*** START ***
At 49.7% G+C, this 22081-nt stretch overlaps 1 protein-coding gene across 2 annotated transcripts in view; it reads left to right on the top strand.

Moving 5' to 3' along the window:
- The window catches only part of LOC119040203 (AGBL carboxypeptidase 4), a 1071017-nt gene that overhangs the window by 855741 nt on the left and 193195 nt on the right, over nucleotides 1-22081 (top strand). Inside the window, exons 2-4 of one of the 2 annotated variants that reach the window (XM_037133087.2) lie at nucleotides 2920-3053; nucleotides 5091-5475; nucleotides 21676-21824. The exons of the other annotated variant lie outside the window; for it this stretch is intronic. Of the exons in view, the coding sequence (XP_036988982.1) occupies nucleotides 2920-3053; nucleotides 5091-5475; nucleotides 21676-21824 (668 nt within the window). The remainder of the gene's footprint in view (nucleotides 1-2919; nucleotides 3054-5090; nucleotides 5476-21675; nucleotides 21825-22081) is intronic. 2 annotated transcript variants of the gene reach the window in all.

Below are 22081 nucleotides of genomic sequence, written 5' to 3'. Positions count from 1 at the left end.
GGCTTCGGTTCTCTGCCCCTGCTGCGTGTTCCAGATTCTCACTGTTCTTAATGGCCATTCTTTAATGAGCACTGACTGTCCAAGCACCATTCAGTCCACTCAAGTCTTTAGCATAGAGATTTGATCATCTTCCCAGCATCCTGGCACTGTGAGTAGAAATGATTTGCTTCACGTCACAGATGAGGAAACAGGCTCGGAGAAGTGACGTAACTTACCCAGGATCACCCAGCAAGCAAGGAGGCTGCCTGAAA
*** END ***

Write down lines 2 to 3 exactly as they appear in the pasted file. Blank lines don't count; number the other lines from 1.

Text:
Moving 5' to 3' along the window:
- The window catches only part of LOC119040203 (AGBL carboxypeptidase 4), a 1071017-nt gene that overhangs the window by 855741 nt on the left and 193195 nt on the right, over nucleotides 1-22081 (top strand). Inside the window, exons 2-4 of one of the 2 annotated variants that reach the window (XM_037133087.2) lie at nucleotides 2920-3053; nucleotides 5091-5475; nucleotides 21676-21824. The exons of the other annotated variant lie outside the window; for it this stretch is intronic. Of the exons in view, the coding sequence (XP_036988982.1) occupies nucleotides 2920-3053; nucleotides 5091-5475; nucleotides 21676-21824 (668 nt within the window). The remainder of the gene's footprint in view (nucleotides 1-2919; nucleotides 3054-5090; nucleotides 5476-21675; nucleotides 21825-22081) is intronic. 2 annotated transcript variants of the gene reach the window in all.